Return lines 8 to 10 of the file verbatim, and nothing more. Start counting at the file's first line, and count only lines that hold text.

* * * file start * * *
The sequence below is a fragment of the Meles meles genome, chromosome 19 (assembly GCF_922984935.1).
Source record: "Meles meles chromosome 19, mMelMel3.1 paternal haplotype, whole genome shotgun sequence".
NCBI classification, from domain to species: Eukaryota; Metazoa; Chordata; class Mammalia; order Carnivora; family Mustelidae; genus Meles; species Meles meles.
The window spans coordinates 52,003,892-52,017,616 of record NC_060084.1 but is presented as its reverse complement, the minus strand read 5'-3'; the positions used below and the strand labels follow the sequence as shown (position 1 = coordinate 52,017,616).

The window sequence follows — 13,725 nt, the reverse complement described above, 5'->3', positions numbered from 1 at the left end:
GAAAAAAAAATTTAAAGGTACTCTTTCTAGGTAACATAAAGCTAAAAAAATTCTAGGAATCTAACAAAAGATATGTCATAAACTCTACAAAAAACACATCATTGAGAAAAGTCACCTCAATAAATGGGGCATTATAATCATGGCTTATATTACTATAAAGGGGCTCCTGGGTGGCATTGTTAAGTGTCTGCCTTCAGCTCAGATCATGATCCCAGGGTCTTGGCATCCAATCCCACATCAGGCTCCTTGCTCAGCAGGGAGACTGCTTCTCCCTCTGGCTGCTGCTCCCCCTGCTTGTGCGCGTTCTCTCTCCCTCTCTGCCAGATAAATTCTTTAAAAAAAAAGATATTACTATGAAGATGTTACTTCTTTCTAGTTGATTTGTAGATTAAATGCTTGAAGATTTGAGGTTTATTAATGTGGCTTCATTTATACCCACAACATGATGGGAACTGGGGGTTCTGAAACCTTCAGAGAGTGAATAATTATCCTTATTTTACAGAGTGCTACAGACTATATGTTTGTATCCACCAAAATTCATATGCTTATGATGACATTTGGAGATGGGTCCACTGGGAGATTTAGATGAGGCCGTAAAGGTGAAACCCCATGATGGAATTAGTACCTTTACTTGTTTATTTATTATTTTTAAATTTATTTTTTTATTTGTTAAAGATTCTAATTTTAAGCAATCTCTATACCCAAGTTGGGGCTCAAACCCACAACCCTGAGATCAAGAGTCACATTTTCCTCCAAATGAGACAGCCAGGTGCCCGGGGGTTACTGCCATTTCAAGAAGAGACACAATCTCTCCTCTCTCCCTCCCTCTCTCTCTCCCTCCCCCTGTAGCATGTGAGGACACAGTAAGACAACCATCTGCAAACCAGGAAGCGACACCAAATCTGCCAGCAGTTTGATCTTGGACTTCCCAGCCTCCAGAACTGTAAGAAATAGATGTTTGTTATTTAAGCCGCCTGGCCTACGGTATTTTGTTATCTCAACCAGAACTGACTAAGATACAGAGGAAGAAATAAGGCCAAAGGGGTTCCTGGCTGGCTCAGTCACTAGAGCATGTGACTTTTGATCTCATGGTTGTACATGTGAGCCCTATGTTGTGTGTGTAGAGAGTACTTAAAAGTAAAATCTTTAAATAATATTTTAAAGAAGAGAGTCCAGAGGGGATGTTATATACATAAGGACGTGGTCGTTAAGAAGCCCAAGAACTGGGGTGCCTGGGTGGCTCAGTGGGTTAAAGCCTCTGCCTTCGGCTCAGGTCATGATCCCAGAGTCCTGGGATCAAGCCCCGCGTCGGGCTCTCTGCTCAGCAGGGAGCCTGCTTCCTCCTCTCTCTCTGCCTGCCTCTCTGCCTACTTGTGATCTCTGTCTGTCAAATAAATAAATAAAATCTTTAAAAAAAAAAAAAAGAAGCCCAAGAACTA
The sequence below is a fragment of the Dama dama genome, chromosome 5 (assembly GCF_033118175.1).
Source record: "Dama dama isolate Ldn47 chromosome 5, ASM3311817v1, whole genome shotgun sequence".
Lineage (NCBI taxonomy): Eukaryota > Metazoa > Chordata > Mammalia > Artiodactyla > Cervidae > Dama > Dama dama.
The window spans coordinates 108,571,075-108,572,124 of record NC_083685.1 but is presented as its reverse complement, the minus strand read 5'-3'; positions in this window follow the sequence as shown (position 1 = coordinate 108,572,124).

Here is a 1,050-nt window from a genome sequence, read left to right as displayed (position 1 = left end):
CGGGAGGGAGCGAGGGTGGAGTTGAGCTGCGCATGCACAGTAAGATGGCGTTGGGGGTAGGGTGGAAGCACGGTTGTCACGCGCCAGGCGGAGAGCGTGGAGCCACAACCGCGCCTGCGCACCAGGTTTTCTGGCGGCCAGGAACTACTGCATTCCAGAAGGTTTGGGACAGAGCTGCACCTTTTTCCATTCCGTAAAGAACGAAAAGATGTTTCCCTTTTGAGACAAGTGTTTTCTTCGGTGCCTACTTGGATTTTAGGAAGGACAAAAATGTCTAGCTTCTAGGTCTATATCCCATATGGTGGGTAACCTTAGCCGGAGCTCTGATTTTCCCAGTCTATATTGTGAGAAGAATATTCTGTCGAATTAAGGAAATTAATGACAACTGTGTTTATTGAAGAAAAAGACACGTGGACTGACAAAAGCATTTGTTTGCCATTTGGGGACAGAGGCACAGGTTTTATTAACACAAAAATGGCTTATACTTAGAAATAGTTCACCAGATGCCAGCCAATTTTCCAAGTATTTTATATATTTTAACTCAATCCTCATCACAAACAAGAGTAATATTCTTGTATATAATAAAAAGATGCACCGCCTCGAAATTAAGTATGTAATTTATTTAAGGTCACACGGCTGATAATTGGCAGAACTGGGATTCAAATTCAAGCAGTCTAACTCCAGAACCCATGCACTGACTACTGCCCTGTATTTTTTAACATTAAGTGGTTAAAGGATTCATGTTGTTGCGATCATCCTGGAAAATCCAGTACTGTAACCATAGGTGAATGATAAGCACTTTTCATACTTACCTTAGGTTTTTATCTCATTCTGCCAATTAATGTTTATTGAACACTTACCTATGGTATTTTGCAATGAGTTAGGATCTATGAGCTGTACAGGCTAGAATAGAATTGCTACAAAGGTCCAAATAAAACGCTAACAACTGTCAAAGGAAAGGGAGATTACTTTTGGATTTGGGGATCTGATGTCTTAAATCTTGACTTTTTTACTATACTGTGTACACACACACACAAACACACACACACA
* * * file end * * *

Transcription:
Source record: "Dama dama isolate Ldn47 chromosome 5, ASM3311817v1, whole genome shotgun sequence".
Lineage (NCBI taxonomy): Eukaryota > Metazoa > Chordata > Mammalia > Artiodactyla > Cervidae > Dama > Dama dama.
The window spans coordinates 108,571,075-108,572,124 of record NC_083685.1 but is presented as its reverse complement, the minus strand read 5'-3'; positions in this window follow the sequence as shown (position 1 = coordinate 108,572,124).